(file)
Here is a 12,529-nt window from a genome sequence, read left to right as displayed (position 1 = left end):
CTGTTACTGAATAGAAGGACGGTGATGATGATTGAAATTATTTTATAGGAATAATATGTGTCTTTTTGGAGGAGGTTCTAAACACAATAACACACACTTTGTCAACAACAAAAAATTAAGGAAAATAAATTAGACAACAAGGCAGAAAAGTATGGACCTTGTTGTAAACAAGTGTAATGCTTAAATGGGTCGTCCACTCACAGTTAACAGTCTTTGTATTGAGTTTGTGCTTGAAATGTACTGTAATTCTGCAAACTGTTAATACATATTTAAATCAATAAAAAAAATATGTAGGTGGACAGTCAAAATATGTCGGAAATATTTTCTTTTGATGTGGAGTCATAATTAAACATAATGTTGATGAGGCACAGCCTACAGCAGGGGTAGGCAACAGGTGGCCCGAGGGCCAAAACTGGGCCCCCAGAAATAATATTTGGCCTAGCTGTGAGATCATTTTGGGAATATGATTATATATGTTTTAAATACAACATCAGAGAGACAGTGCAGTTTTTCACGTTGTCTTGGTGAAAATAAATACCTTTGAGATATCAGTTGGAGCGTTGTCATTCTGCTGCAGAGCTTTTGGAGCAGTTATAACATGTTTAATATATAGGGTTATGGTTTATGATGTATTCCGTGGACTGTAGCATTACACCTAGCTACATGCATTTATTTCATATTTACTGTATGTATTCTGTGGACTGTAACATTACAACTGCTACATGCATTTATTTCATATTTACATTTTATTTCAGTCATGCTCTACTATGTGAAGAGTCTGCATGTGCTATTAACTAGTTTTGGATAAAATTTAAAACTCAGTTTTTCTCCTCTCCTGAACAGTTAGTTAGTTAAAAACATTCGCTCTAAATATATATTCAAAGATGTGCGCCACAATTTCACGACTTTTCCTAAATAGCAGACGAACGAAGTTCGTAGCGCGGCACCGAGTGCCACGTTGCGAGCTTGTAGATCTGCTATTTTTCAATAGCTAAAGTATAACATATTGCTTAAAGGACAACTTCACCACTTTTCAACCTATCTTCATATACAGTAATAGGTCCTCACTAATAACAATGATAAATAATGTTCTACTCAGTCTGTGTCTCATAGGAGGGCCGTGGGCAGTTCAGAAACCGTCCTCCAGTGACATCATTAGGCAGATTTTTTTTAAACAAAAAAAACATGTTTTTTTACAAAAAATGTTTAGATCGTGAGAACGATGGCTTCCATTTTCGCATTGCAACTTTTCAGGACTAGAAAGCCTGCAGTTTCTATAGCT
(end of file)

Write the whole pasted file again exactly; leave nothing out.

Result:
Here is a 12,529-nt window from a genome sequence, read left to right as displayed (position 1 = left end):
CTGTTACTGAATAGAAGGACGGTGATGATGATTGAAATTATTTTATAGGAATAATATGTGTCTTTTTGGAGGAGGTTCTAAACACAATAACACACACTTTGTCAACAACAAAAAATTAAGGAAAATAAATTAGACAACAAGGCAGAAAAGTATGGACCTTGTTGTAAACAAGTGTAATGCTTAAATGGGTCGTCCACTCACAGTTAACAGTCTTTGTATTGAGTTTGTGCTTGAAATGTACTGTAATTCTGCAAACTGTTAATACATATTTAAATCAATAAAAAAAATATGTAGGTGGACAGTCAAAATATGTCGGAAATATTTTCTTTTGATGTGGAGTCATAATTAAACATAATGTTGATGAGGCACAGCCTACAGCAGGGGTAGGCAACAGGTGGCCCGAGGGCCAAAACTGGGCCCCCAGAAATAATATTTGGCCTAGCTGTGAGATCATTTTGGGAATATGATTATATATGTTTTAAATACAACATCAGAGAGACAGTGCAGTTTTTCACGTTGTCTTGGTGAAAATAAATACCTTTGAGATATCAGTTGGAGCGTTGTCATTCTGCTGCAGAGCTTTTGGAGCAGTTATAACATGTTTAATATATAGGGTTATGGTTTATGATGTATTCCGTGGACTGTAGCATTACACCTAGCTACATGCATTTATTTCATATTTACTGTATGTATTCTGTGGACTGTAACATTACAACTGCTACATGCATTTATTTCATATTTACATTTTATTTCAGTCATGCTCTACTATGTGAAGAGTCTGCATGTGCTATTAACTAGTTTTGGATAAAATTTAAAACTCAGTTTTTCTCCTCTCCTGAACAGTTAGTTAGTTAAAAACATTCGCTCTAAATATATATTCAAAGATGTGCGCCACAATTTCACGACTTTTCCTAAATAGCAGACGAACGAAGTTCGTAGCGCGGCACCGAGTGCCACGTTGCGAGCTTGTAGATCTGCTATTTTTCAATAGCTAAAGTATAACATATTGCTTAAAGGACAACTTCACCACTTTTCAACCTATCTTCATATACAGTAATAGGTCCTCACTAATAACAATGATAAATAATGTTCTACTCAGTCTGTGTCTCATAGGAGGGCCGTGGGCAGTTCAGAAACCGTCCTCCAGTGACATCATTAGGCAGATTTTTTTTAAACAAAAAAAACATGTTTTTTTACAAAAAATGTTTAGATCGTGAGAACGATGGCTTCCATTTTCGCATTGCAACTTTTCAGGACTAGAAAGCCTGCAGTTTCTATAGCT